From the 10th-16th May, Mental Health Awareness Week will be taking place. This is a week where we are all encouraged to speak out about mental health and, through the continued talking, hopefully break the stigmas surrounding mental health. The weeks also helps raise awareness about the lack of support and money given to mental health services which often leaves people on long waiting lists for therapy, counselling etc.
At Hundred Heroines we want to help raise awareness by choosing five artists who are all using their art, their creativity to speak about mental health. I hope this list inspires you in some way – whether that is to make your own art, to have an open, honest conversation about mental health or to join the fight to get mental health services properly funded. The stigma around mental health needs to end and you can be a part of that ending.
Joana Choumali is a photographer who explores identity and diversity within different African cultures. Within her series ‘Ҫa va aller (It will be ok)’, Joana looks at the aftermath of the 2016 Grand-Bassam terror attack and how Ivorian people dealt with the trauma of such an event, along with the mental health issues it, unsurprisingly, brought forth. The photographs for this series were taken on her iPhone, three weeks after the attack, and then she embroidered on to them. Using her phone to be discreet, she wanted to capture people acting naturally. As she walked around, Joana could feel the sadness that now filled the town. Within her work, Joana is looking at and addressing how Ivorian people deal with mental health, whilst also using it as a way to deal with her own emotions surrounding the event.
Ça va aller by Joana Choumali
Anna Fox has been working in photography since the mid-80s, with her work often constructing narratives around the extraordinary nature of every-day life. Anna has a fascination with small town life and this led to her collaborative project with Linda Lunus, a punk musician and friend to Anna, called ‘Pictures of Linda’. With the series Anna wanted to challenge the myths surrounding the representation of women, showcasing Linda in her extroverted, care-free world. However, in the 1990s, Linda was diagnosed with bipolar disorder and was hospitalised. She allowed Anna to continue taking photographs of her, which led to Anna reconsidering the way she thought about mental health illnesses and the people who experienced them.
Heather Agyepong is a visual artist and performer whose work looks at the themes of mental health, identity, visibility and diaspora. Her 2020 body of work ‘Wish You Were Here’ is being exhibited at ‘A Picture of Health’ along with Anna Fox. Within ‘Wish You Were Here’ Heather has taken inspiration from the work of Aida Overton Walker, a celebrated African-American vaudeville performer who challenged the problematic narratives of how black performers were seen. Aida was known as the Queen of the Cake Walk – a dance craze which swept America in the 1900s. During the turn of the century, postcards were made depicting Cake Walk dancers. The postcards were often grotesque and offensive. In ‘Wish You Were Here’, Heather has reframed the narrative of these postcards as one of self care and mental well-being.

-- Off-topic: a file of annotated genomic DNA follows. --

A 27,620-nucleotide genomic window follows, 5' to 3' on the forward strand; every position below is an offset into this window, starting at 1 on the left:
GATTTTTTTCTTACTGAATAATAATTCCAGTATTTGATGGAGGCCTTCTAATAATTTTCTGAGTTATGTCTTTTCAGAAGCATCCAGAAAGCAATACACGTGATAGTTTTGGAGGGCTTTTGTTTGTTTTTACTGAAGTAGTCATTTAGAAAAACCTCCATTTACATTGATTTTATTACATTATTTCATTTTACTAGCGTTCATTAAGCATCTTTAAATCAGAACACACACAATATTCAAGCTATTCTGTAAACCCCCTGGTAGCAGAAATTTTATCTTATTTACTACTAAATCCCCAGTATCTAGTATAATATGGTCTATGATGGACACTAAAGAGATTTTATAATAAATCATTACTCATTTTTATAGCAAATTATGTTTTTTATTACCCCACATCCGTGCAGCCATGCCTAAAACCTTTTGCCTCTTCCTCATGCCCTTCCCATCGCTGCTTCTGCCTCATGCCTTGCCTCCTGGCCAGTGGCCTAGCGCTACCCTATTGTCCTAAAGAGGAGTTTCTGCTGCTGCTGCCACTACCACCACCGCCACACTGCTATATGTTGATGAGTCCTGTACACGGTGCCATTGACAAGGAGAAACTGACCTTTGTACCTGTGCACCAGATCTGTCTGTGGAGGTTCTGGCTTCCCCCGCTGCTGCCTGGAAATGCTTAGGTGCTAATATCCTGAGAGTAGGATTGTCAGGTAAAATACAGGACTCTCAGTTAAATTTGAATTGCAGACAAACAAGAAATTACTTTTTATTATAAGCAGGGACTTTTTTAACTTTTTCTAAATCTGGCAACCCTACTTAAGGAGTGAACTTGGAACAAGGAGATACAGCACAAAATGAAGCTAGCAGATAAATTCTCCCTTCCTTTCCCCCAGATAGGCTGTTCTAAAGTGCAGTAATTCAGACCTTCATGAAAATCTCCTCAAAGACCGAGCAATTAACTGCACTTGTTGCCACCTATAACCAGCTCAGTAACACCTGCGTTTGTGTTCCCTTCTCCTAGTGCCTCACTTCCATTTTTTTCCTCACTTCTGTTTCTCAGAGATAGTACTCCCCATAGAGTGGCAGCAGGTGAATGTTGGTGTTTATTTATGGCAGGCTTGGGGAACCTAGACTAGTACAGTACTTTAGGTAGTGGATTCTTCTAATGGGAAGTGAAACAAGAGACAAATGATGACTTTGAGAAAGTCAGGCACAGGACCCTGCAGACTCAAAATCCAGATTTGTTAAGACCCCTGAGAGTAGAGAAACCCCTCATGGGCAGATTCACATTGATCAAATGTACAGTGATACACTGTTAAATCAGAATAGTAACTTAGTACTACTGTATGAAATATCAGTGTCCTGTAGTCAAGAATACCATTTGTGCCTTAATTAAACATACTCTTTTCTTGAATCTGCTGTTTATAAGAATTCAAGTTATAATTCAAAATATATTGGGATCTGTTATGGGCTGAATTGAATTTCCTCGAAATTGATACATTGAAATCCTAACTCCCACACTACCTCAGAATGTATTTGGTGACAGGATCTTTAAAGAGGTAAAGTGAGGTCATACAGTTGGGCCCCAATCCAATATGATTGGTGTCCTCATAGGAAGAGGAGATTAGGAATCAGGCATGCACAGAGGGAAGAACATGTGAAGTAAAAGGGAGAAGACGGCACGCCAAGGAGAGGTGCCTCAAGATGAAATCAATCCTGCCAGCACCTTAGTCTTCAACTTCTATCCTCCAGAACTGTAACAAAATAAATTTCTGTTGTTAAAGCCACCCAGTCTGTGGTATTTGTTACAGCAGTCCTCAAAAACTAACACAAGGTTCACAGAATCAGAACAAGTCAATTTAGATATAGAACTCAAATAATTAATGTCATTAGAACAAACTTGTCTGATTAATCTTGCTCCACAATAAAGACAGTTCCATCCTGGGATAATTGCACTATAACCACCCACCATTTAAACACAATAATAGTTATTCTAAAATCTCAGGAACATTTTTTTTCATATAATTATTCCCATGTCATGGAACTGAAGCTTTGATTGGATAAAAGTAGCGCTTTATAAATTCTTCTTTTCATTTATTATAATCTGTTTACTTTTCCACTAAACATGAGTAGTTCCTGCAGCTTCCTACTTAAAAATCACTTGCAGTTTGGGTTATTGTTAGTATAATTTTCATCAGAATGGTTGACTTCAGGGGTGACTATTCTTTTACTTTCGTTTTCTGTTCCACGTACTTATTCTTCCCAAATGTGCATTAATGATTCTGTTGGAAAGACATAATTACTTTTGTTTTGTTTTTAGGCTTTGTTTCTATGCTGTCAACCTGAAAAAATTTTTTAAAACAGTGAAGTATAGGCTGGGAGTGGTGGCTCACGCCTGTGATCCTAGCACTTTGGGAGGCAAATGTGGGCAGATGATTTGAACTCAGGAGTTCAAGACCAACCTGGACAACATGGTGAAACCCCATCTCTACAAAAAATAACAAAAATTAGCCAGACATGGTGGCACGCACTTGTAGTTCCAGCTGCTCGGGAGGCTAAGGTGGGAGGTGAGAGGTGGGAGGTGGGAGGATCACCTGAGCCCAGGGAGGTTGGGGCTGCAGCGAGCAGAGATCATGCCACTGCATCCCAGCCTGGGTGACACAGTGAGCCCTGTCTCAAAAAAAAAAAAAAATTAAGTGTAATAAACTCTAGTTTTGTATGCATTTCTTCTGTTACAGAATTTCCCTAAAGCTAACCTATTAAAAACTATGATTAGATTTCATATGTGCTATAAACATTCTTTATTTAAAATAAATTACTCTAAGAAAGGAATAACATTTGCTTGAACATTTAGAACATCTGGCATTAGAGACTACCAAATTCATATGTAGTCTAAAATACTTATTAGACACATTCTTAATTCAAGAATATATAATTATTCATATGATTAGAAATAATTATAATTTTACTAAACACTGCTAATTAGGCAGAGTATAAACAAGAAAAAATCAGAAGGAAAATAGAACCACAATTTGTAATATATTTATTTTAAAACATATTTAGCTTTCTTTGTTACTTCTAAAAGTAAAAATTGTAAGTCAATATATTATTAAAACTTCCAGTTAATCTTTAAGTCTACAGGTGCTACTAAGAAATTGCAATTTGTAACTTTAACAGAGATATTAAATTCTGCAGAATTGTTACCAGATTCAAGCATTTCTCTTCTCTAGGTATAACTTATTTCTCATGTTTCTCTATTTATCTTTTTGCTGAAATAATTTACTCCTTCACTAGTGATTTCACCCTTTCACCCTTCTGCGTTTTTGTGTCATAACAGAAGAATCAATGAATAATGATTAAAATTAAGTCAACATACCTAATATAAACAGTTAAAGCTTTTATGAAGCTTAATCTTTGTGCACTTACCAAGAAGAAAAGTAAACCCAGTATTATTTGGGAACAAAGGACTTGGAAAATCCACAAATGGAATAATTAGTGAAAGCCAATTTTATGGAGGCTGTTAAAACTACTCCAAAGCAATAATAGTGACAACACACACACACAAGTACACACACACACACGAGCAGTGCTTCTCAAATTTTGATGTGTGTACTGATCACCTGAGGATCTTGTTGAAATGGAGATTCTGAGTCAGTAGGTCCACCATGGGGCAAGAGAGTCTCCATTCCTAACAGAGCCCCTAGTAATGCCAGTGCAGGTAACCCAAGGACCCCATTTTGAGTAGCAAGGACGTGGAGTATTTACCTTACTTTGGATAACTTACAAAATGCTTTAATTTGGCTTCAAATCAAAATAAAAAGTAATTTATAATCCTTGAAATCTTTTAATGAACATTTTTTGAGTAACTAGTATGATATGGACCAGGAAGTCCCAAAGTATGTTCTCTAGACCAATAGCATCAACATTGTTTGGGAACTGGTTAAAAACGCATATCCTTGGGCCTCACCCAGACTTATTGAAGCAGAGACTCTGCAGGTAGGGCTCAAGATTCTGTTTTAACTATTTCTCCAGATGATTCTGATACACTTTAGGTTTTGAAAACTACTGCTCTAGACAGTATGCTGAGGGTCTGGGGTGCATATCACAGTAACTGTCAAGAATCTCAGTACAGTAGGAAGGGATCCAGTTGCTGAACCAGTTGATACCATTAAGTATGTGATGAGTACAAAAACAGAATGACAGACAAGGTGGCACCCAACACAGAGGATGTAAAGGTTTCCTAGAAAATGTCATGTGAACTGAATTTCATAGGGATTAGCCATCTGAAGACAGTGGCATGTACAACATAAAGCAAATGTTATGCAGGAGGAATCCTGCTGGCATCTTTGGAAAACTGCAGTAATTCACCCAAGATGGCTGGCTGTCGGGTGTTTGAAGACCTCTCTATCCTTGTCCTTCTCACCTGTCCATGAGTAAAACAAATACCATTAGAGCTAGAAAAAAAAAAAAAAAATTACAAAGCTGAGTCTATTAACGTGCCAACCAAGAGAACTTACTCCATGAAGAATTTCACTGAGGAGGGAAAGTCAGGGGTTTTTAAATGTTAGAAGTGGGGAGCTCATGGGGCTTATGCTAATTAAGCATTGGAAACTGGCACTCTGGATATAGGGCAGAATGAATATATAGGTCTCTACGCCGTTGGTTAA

Arnolfini UWE Bristol: Art in the City Heather Agyepong by Arnolfini Arts
In ‘Today is Hard’, Paola Paredes documents contracting COVID-19 and how this made her feel physically and mentally unwell.
The past year with COVID-19 hanging over us all, keeping us away from loved ones, isolated, has increased the amount of people experiencing problems with their mental health. This is further increased within those who have caught the virus and had to go through the arduous symptoms, hospitals stays and the on-going problems which can follow it. Within ‘Today is Hard’, Paola has been able to fully capture the world we have been living in – the anxiety, the loneliness, the fear. In documenting her own experiences, she is being open and honest and allowing people to see they are not alone in the way they have been feeling.
Paola Paredes, 2020. From the series Today is Hard. © Paola Paredes, courtesy the artist.
Laia Abril is a multidisciplinary artist, whose work focuses on psychological disorders, misogyny, rape and mental health illnesses. With a degree in journalism, Laia uses extensive research to gather information so her work can truly echo the collective voice of women who have gone through trauma.
Laia also uses her own personal experiences for her work such as with her project ‘On Eating Disorders’. Within this project she looked head on at the daily life of someone with an eating disorder (‘The Epilogue’) and also looked into the terrifying world of pro-ana (‘Thinspiration’). Laia’s work shines a light onto the tragic and uncomfortable aspects of the most fatal of all mental health illnesses.
The Epilogue by Laia Abril
If you are struggling with your mental health, please know that you are not alone and help is out there:
Samaritans: 116 123, www.samaritans.org.uk
Sane: 0300 304 7000, www.sane.org.uk
Mind: 0300 123 3393, www.mind.org.uk
Mental Health Foundation: www.mentalhealthfoundation.org.uk
Beat: 0808 801 0677, www.b-eat.co.uk
For more information about Mental Health Awareness week and how you can get involved, please visit the links below: